Support for those dealing with suicide, depression or emotional distress – particularly teenagers and young adults. Stop it Now! UK & Ireland Confidential Helpline: 0808 1000 900

Abuse thrives in an atmosphere of secrecy and taboo. The Stop it Now! UK & Ireland campaign aims to stop child sexual abuse by encouraging abusers and potential abusers to seek help and by giving adults the information they need to protect children effectively. Stop it Now! believes sexual abuse is preventable and challenges adults to create a society that no longer tolerates the sexual abuse of children. NAPAC (National Association of People Abused in Childhood) Helpline: 0808 801 0331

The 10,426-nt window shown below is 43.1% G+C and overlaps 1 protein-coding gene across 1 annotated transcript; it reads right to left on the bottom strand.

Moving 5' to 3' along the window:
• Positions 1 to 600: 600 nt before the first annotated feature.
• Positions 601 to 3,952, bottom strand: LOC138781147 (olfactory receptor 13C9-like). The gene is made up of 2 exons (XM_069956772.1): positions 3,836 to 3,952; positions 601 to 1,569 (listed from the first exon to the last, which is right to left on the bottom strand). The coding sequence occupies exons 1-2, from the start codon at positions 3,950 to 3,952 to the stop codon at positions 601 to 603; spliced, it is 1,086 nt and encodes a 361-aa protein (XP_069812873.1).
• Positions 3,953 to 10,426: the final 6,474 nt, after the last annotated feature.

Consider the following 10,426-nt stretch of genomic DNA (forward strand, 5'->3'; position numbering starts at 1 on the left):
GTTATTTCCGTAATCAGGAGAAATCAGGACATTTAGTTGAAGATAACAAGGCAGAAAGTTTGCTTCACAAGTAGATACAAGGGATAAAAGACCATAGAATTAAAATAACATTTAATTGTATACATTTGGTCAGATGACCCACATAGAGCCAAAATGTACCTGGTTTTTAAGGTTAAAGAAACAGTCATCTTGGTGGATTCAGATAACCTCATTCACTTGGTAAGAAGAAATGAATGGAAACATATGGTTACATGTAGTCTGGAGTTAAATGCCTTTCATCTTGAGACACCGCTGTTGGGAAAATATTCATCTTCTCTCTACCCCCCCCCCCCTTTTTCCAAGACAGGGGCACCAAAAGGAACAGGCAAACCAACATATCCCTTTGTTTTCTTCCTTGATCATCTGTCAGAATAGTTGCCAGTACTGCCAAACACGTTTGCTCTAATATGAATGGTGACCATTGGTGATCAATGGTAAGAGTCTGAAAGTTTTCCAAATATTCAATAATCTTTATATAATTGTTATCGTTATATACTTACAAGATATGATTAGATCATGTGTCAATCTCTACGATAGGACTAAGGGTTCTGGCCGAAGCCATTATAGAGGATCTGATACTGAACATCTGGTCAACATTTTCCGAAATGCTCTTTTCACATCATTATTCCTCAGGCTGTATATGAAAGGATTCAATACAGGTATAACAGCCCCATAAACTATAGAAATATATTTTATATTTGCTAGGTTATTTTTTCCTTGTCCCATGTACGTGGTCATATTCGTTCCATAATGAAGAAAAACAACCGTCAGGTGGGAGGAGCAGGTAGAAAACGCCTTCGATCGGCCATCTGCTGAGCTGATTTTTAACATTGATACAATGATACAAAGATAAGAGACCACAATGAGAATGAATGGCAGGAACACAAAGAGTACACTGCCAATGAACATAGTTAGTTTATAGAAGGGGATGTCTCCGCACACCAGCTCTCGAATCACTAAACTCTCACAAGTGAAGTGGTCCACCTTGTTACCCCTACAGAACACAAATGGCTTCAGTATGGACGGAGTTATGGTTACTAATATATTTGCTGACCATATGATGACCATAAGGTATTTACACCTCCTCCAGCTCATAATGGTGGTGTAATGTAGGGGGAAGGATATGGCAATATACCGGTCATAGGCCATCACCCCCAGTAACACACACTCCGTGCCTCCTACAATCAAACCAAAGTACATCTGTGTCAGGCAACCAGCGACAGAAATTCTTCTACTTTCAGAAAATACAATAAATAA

We are the only national organisation focused on supporting adults who have been abused in any way as children. We know that most children who are abused don't talk about it until they become adults and NAPAC exists to support survivors of child abuse when want to talk and receive support. Safeline National Male Survivor Helpline: 0808 800 5005 Office: 01926 402 498 Safeline is a specialist charity that works to prevent sexual violence and abuse and support those affected to cope and recover. Our Vision is that everyone affected by or at risk of sexual violence and abuse should feel supported and empowered. Safeline provides specialist, tailored support for anyone affected by or at risk of sexual abuse and rape, that empowers them to make choices about the lives they want and helps prevent abuse. Rape Crisis (England and Wales) Helpline: 0808 500 2222 (24/7) Rape Crisis England & Wales is the charity working to end sexual violence and abuse. We provide specialist information and support to all those affected by rape, sexual assault, sexual harassment and all other forms of sexual violence and abuse in England and Wales. We are also the membership organisation for 39 Rape Crisis centres. Together, we aim to educate, influence and make change. The Survivors Trust Helpline: 0808 801 0818 Text: 07860 022956 Rape and sexual abuse can happen to anyone regardless of their age, gender, race, religion, culture or social status. Living with the consequences of rape and sexual abuse can be devastating. We believe that all survivors are entitled to receive the best possible response to their needs whether or not they choose to report. Survivors UK – Male Rape and Sexual Abuse Support We are here for any man, boy or non-binary person who has ever experienced unwanted sexual activity (such as words, images or touch). We can chat with you here through webchat, or by texting. There’s no pressure or judgement when you contact us – you get to stay in control. You can reach out as little or often as you like. You may not be sure if we’re the right service for you. No problem, contact us anyway, and we’ll do our best to help or point you in the right direction. Family Matters Helpline: 01474 537 392 If you have been subjected to sexual abuse and rape, one of your biggest challenges will be taking the decision to talk to someone. At Family Matters we know this can seem an enormous and daunting step. Established in 1990, we are a specialised charitable service and the largest provider of childhood sexual abuse and rape therapy in the country. Our work extends across 14 boroughs in Kent, West Mercia and South East London.